Microsoft Technical Support has a new “Windows Self healing tool” (or “Windows Software Repair Tool”) which resets the system configuration, reinstalls main system apps, repairs system files and fixes Windows Update issues.
Here is a detailed report on what the tool does exactly.
The opening screen of the tool reads: Fix Software Problems — Having trouble with your Surface? This tool will make sure it’s up to date and help find and fix software issues.
The tool says it performs the following operations:
1. Repair system components and detect corrupt files
- Create System Restore Point
- Resync System Date and Time
- Reset System Settings
- Reinstall System Applications
2. Repair system corruption
3. Windows Update
I gave this tool a shot in my test machine, and observed what it does.
First, it creates a System Restore point – that’s a good thing. Windows 10 upgrade disable System Restore by default, and this tool enables System Restore for the system drive before attempting to create a restore point.
Note that if a recent restore point exists (created within last 24 hours), no restore point is created — which is the default behavior in Windows 8 and higher.
1. Starts the Windows Time service and syncs the system date and time using (w32tm.exe /resync)
2. Reinstalls *System* App packages using PowerShell.
all the bloatware will be back.
3. Resets Winsock, proxy settings & the firewall settings
4. Resets WSUS cookie/authorization. (wuauclt.exe)
5. Resets Windows Store using wsreset.exe
6. Runs the "WindowsUpdate\Automatic App Update" Scheduled Task.
7. Resets the Security Descriptor for Windows Update and BITS services
8. Stops these 5 system services: Windows Update, BITS, Cryptographic Services, Application Identity, Update Orchestrator service for WU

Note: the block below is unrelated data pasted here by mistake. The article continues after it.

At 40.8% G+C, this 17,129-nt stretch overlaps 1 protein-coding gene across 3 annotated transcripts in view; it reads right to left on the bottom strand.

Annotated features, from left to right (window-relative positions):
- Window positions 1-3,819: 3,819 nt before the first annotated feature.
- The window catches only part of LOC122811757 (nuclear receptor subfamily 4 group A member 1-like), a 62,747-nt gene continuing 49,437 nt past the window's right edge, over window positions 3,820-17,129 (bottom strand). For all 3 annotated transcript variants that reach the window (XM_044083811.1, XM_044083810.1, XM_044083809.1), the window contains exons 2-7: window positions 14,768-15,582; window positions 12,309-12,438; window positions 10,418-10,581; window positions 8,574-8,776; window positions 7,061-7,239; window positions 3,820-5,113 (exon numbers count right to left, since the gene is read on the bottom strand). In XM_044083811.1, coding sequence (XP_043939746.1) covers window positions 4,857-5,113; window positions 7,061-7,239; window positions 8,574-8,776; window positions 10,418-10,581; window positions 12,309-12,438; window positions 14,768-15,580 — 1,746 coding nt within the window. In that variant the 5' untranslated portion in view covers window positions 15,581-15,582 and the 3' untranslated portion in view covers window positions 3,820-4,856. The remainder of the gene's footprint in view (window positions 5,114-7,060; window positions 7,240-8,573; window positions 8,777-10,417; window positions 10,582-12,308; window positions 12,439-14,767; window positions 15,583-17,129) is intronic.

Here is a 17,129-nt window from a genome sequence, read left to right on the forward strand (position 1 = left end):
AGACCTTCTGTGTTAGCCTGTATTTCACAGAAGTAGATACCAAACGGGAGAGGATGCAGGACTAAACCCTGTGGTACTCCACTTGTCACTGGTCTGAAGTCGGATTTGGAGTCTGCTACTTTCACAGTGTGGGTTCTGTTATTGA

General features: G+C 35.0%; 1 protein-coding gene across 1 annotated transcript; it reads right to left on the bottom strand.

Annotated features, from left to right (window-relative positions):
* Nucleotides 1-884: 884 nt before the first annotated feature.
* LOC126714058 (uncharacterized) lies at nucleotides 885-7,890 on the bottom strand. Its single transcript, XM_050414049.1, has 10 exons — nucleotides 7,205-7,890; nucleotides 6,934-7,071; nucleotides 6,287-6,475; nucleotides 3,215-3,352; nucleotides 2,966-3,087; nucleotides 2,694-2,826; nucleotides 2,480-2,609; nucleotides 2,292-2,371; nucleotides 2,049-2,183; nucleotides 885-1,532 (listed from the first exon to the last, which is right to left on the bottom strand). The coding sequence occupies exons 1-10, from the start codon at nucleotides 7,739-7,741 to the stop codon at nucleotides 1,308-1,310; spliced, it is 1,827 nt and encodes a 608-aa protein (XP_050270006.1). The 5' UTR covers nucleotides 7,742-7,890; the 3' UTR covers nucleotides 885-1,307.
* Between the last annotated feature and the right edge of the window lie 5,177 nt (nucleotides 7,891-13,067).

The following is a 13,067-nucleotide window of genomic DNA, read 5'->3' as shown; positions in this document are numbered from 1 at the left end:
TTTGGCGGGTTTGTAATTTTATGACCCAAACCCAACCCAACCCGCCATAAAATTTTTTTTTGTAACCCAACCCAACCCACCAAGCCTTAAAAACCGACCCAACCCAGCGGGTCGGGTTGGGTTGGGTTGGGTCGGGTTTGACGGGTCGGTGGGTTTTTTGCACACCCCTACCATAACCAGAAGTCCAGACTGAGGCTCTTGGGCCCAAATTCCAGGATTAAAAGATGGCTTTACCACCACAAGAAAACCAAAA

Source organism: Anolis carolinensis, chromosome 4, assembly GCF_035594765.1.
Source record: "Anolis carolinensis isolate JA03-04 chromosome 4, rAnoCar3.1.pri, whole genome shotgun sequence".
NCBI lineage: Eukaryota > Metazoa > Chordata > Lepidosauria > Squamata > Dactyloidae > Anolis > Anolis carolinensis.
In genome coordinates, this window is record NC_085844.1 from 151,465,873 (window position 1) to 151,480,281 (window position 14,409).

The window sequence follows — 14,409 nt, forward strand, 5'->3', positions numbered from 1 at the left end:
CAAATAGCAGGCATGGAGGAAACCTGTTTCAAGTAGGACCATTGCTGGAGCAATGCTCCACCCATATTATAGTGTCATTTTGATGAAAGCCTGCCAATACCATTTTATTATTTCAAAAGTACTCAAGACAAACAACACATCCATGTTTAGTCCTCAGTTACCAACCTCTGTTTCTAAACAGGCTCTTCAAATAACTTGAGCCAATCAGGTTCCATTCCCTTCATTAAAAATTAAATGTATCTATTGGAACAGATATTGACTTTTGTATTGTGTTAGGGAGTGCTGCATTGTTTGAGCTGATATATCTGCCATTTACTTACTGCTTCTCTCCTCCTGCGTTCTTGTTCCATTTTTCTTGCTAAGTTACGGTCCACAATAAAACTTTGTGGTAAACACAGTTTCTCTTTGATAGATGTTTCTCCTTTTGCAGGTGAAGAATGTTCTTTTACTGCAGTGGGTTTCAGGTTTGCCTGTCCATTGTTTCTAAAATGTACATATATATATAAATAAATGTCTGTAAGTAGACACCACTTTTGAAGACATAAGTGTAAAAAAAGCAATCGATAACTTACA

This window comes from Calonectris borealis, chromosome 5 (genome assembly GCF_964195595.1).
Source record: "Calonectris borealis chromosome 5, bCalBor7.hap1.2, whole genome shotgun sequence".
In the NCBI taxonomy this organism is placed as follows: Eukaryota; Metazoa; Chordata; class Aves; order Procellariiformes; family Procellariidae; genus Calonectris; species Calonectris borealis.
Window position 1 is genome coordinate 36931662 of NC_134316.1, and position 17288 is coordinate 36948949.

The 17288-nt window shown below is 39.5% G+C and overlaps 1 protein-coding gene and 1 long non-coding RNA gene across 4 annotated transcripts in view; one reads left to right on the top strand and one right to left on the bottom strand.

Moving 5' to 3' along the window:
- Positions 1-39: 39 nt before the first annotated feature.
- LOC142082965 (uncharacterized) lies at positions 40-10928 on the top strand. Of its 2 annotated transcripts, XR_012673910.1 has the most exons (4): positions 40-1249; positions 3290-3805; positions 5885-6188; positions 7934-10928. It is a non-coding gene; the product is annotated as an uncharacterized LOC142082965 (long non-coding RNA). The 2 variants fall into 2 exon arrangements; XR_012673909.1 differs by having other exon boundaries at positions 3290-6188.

9. Deletes qmgr*.dat files from “Network\Downloader\” folder
10. Deletes SoftwareDistribution and Catroot2 folders
11. Registers these DLL files:
12. Performs component cleanup using DISM
13. Repairs Windows image using PowerShell/DISM (RestoreHealth)
14. Runs Sfc /Scannow
15. Restores default power schemes.
16. Runs Windows Update after a reboot, and also updates Defender.
That lists most of the things done by this tool – it’s comprehensive and may be a overkill depending upon what you use this tool for. It would have been better if they include checkboxes for each operation so that you can perform a particular or a set of operations to fix a specific issue you may be facing.
Post last revised on 8-21-2016 to make it more accurate. It’s possible that this tool performs additional repairs along with the tasks listed in this post. Hope Microsoft releases a clear documentation on this tool.
About the author
Ramesh Srinivasan founded Winhelponline.com back in 2005. He is passionate about Microsoft technologies and has a vast experience in the ITeS industry — delivering support for Microsoft's consumer products. He has been a Microsoft MVP [2003 to 2012] who contributes to various Windows support forums.